President Hamid Karzai issued a statement condemning the attacks and seemingly putting some of the blame on NATO forces, The New York Times reported.
A total of four civilians were reported from the attacks -- two in Paktia Province, one in Jalalabad and one in Kabul -- while dozens more were injured and at least eight Afghan National Security forces members died.
Karzai called for an investigation into what he called an "intelligence failure for us and especially NATO."
The British government, a target of attacks in Kabul, said it condemned coordinated attacks on the city but lauded the response from Afghan security forces.
Heavy weekend fighting spilled over into Monday as Taliban militants announced the start of a spring offensive with coordinated attacks on targets in Kabul, including the British Embassy and the building housing the Afghan Parliament.
British Foreign Minister William Hague said there were few reports of serious injury and damage to the premises was minimal.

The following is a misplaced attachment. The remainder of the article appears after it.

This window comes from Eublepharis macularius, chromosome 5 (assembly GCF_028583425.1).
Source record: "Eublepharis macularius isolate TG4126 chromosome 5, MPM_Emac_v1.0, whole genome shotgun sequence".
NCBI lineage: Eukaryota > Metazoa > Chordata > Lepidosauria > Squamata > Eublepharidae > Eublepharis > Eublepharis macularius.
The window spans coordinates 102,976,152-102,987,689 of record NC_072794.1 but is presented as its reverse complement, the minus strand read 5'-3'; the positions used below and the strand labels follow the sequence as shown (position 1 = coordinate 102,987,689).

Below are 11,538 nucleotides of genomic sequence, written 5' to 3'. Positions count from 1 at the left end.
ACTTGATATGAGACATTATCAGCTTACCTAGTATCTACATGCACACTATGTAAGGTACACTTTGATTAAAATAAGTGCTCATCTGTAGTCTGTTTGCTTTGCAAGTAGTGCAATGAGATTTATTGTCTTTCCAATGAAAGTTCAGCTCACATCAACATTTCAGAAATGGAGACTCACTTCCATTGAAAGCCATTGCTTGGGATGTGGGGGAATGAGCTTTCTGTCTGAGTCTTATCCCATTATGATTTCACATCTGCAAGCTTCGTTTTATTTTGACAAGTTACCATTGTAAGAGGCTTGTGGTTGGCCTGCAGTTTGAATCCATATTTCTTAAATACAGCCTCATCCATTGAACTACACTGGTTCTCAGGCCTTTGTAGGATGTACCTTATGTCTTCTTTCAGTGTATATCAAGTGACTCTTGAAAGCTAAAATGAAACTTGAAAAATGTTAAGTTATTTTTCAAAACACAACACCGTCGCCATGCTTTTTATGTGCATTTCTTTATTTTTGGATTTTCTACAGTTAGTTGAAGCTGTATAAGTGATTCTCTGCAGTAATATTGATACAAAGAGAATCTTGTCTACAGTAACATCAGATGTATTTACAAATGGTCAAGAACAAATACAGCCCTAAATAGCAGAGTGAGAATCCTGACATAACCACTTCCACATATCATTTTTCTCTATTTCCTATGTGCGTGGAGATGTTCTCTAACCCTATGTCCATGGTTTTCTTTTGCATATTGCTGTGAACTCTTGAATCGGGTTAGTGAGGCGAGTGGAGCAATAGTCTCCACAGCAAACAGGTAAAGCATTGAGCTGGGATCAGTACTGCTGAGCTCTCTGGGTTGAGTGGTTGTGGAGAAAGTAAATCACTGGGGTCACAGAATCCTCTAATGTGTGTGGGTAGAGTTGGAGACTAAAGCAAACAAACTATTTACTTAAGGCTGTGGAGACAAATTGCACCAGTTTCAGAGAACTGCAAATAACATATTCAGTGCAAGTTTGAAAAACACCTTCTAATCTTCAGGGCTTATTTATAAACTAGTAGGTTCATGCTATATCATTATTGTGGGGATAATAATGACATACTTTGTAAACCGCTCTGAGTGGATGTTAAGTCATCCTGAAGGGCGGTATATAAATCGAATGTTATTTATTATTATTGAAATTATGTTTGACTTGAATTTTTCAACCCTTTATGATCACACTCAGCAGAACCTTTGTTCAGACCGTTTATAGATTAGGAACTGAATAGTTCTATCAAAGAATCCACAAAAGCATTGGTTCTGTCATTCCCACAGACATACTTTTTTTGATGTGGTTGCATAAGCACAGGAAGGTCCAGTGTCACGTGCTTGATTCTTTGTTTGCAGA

"The Afghan National Security Forces responded to the attacks bravely, promptly and effectively, once again illustrating the significant progress that has been made in ensuring that Afghans can look after their own security," he said in a statement. "Britain stands with the government and people of Afghanistan as they work to build a peaceful future."
British forces in Afghanistan recently handed over parts of Helmand province over to their Afghan counterparts. Afghan forces are set to take control over security beginning in 2014.
The attack on Kabul ended Monday, roughly 18 hours after it began. The Guardian newspaper in London reported that elite forces had outmaneuvered insurgents in one of the most serious attacks on Kabul since the Taliban government was overthrown in 2001.
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